Geoff edited Purple Patch – described in the Guardian as a “national treasure” - right up until the time of his death. It went through 130 issues and, as Neil Leadbeater says, “it was his pride and joy. It was so much more than just another poetry magazine. The regular Gossip Column was always a good read and showed just how carefully Geoff kept his ear to the ground. His refusal to succumb to the poetry bigwigs in the smoke down south or anywhere else for that matter soon became apparent.”

Neil Leadbeater also pays tribute to Geoff’s qualities as a poet. “He was a prolific writer but also one who maintained a consistent quality throughout. His first major collection, The Phrenology of Anaglypta was published by Bluechrome in 2004. This was followed by A Keelhauling Through Ireland (Poetry Monthly Press, 2005), Absinthe On Your Ice-Cream (Poetry Monthly Press, 2007), Islands in the Blood (Indigo Dreams 2010) and Sleeping With You (Indigo Dreams 2011). Scores of pamphlets were also produced. In his poetry, he often displayed a remarkable ability to be humorous and serious at one and the same time. He found an original way of writing about the commonplace which engaged his readers right from the start. Commenting on the dull uniformity of much of modern life, he avoided the trap of falling into sentimentality, of giving in to nostalgia.”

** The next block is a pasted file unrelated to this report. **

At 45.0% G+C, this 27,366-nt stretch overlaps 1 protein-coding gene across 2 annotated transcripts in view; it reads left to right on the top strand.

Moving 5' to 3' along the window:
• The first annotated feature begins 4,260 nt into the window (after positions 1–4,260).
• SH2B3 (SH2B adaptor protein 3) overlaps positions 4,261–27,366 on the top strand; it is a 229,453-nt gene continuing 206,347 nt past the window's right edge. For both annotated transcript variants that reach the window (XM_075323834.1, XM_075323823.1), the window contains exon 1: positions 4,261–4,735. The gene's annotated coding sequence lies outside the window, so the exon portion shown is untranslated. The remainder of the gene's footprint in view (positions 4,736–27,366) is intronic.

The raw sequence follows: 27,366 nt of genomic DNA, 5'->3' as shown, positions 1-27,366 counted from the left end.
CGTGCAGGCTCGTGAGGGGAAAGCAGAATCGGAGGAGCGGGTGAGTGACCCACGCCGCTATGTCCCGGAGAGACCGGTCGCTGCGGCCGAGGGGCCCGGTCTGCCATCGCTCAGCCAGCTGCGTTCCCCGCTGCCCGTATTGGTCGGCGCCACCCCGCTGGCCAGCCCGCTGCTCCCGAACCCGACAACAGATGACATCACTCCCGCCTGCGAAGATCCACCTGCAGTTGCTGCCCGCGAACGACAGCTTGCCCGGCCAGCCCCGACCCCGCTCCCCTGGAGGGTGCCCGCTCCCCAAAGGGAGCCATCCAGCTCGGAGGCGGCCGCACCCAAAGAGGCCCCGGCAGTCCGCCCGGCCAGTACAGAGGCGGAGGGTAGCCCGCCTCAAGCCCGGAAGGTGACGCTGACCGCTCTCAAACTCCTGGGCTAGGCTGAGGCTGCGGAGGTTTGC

Brendan Hawthorne recalled meeting Geoff in 2000 when they set up Poetry Wednesbury together:  “We would meet regularly at ‘the office’ which was the local Wetherspoons pub were we would share our new work by reading it out loud over a few early lunchtime pints.

“Geoff was annually invited to the Canadian embassy in London as a magazine editor and to be part of the Petra Kenny poetry awards held there. Geoff was allowed to bring a guest and so several times I accompanied him. We tried our best to drink the Canadian champagne lake dry but our glasses kept getting filled! We would often leave the premises after the awards and go to the local pub to regroup.